Jimbos Protocol using Arbitrum attempts comeback after $7M hack
The developers of the Jimbos Protocol based on Arbitrum are currently evaluating the best course of action after their version 2 (V2) was exploited for $7.5 million over the weekend.
Jimbos stated that they are working with security researchers to recover the lost funds, the same researchers who have previously helped Euler Finance recover over $200 million. They also mentioned that if the attacker does not return the funds by 4 P.M. UTC on Monday, they will contact law enforcement.
The lack of slippage control in the main contract allowed the attackers, who have not been identified yet, to take out a flash loan of $5.9 million, manipulate the prices of JIMBO, and take the treasury funds. Jimbos lost 4,090 ether (ETH) late on Saturday.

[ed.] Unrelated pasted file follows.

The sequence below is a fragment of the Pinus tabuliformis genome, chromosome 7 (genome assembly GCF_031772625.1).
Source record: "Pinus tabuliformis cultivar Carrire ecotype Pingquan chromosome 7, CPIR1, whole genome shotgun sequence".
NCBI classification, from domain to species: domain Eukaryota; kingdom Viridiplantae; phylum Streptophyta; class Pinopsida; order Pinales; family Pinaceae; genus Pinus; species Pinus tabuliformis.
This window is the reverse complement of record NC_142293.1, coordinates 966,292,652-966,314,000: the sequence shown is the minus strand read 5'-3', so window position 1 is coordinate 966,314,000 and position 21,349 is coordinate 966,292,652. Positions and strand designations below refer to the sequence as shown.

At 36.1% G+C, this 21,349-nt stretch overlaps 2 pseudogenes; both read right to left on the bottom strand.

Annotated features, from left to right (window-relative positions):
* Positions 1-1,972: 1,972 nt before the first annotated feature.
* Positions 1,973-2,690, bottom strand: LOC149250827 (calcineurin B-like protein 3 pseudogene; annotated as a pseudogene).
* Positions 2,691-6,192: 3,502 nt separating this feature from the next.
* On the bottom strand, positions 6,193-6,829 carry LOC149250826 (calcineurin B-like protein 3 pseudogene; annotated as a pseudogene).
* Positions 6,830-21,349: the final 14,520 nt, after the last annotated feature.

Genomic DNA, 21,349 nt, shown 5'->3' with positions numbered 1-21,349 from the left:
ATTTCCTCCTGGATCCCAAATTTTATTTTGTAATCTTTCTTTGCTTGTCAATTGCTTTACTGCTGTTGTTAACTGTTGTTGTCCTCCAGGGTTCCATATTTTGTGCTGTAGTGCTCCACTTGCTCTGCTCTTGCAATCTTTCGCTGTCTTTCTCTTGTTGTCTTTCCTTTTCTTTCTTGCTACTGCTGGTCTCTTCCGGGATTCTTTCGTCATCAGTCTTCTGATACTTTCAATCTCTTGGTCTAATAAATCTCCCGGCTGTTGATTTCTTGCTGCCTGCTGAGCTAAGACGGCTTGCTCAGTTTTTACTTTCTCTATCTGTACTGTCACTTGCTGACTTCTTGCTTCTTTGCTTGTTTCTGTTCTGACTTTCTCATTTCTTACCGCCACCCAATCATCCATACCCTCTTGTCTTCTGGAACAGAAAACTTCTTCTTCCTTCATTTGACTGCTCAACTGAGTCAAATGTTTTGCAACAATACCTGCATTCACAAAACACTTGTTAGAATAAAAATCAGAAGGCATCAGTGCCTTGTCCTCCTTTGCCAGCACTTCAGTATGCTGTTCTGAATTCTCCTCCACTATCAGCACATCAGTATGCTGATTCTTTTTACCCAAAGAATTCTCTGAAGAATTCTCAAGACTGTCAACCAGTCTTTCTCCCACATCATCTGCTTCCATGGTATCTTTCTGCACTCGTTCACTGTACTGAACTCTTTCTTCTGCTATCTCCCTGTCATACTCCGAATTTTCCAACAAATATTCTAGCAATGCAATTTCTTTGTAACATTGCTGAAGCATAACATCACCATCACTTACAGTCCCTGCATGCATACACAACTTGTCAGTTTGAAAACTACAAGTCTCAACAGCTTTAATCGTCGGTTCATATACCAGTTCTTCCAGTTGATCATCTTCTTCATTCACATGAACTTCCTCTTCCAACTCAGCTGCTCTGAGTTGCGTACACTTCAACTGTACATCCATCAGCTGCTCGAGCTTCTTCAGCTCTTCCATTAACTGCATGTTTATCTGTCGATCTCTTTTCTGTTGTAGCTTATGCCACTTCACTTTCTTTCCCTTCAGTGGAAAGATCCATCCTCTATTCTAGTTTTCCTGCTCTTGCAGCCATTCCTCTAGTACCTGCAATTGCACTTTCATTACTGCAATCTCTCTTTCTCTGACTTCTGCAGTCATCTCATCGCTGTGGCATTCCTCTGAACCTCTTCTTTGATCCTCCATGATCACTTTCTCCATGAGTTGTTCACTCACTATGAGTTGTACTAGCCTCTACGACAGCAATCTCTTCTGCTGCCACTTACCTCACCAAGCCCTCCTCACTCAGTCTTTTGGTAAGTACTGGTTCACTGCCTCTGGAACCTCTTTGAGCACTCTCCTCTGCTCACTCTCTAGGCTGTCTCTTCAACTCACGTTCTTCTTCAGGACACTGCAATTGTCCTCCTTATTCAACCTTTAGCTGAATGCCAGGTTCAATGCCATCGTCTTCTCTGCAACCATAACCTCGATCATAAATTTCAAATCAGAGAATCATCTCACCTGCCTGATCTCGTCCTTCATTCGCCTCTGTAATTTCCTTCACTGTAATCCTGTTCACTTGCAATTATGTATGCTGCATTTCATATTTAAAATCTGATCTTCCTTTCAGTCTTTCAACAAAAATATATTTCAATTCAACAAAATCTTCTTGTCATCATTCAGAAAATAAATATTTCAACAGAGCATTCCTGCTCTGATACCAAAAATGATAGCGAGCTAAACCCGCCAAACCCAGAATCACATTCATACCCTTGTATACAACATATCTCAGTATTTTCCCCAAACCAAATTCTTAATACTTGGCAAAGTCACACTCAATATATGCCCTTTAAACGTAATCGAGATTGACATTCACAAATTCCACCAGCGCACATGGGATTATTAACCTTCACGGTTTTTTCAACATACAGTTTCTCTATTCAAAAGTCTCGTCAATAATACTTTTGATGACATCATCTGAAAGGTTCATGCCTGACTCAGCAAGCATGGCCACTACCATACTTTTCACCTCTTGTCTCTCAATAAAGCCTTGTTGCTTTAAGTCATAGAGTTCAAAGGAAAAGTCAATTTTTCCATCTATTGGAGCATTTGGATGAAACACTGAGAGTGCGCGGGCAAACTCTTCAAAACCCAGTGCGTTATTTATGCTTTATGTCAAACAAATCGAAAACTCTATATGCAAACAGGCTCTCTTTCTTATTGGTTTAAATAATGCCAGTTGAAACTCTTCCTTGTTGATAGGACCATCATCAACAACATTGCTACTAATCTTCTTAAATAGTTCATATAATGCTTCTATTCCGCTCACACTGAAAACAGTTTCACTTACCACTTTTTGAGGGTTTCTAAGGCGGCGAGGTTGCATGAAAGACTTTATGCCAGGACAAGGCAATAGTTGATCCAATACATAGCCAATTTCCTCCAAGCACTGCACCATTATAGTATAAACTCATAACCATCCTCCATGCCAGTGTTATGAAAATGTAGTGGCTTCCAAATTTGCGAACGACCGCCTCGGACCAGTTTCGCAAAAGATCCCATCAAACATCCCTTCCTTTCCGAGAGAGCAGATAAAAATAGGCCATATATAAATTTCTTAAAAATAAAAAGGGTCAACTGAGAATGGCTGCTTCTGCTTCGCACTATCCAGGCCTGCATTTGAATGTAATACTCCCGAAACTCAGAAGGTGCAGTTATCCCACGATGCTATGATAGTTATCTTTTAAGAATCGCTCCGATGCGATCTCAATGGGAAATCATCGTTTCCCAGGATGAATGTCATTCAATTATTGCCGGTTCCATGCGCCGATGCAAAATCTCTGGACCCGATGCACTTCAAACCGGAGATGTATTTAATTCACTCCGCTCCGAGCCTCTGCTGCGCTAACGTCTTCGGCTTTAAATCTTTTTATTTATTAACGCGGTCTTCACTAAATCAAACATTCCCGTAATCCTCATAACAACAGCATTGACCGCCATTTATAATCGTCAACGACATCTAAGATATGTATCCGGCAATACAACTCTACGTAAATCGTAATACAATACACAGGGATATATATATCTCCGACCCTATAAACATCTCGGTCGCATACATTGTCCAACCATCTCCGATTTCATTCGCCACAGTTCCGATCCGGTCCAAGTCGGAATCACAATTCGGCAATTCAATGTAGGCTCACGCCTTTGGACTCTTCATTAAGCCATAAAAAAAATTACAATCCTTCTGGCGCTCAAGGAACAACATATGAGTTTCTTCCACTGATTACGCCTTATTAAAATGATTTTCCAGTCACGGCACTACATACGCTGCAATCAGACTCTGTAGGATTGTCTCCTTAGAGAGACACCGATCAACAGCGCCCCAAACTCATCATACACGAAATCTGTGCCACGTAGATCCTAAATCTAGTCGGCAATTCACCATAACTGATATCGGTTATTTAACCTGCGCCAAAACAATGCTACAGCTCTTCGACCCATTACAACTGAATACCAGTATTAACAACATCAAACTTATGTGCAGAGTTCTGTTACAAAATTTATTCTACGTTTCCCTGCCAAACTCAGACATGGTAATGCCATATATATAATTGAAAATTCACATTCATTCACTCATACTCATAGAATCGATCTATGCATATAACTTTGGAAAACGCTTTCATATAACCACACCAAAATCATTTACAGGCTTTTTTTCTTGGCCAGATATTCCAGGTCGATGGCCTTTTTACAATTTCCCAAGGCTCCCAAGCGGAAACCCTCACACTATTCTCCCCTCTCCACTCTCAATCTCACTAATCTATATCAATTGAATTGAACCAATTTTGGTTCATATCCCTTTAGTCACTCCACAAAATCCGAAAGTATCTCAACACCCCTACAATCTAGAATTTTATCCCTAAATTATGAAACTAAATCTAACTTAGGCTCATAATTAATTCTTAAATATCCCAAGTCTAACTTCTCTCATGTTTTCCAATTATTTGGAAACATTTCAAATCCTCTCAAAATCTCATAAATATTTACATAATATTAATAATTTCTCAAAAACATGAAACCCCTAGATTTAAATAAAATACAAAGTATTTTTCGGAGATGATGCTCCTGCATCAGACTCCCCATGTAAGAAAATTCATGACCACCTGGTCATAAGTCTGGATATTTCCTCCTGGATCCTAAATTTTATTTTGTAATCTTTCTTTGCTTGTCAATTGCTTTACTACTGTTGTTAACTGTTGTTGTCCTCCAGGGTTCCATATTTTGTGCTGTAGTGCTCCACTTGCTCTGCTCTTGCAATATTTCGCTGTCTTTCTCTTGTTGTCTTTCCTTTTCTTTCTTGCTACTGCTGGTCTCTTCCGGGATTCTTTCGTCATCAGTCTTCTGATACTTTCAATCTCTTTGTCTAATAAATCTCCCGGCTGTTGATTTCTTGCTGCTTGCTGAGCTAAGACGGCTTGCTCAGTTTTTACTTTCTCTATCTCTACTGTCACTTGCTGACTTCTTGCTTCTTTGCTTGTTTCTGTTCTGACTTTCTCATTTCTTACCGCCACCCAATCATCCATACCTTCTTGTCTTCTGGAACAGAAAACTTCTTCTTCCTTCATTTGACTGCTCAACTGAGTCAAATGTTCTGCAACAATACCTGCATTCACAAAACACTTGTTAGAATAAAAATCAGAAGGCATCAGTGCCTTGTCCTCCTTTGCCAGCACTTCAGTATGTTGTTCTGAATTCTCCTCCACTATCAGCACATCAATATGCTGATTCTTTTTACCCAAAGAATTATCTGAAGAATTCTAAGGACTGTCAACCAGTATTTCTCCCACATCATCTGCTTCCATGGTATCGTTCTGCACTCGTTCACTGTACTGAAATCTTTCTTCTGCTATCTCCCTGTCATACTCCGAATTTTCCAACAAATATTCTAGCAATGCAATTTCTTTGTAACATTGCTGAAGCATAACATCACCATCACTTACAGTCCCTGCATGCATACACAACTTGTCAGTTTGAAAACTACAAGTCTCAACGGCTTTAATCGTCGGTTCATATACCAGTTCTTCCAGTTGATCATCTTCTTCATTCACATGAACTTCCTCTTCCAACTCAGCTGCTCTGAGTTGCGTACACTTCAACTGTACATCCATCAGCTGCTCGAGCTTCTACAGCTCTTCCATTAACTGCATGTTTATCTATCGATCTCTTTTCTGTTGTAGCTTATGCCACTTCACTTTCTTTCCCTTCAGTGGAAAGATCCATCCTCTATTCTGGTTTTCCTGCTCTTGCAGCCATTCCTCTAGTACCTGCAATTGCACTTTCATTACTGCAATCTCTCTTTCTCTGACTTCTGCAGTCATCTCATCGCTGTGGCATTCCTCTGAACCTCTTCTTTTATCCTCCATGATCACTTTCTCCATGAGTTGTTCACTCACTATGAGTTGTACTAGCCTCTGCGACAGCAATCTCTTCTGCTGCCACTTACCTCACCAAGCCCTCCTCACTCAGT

The protocol had plans to issue a semi-stable token backed by a basket of crypto tokens, which attracted traders to the project as similar projects have seen success in the past.
Flash loans are commonly used by attackers to gain funds for exploiting decentralized finance (DeFi) systems. These loans allow traders to borrow unsecured funds from lenders using smart contracts instead of third parties. These loans do not require collateral as the contract only considers the transaction complete when the borrower repays the lender. If the borrower defaults on a flash loan, the smart contract cancels the transaction, and the money is returned to the lender.
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Meanwhile, the JIMBO token was trading at nearly 18 cents on Monday and slightly recovered in Asian morning hours as the developers shared their plans to protect the protocol.
Edited by Sam Reynolds.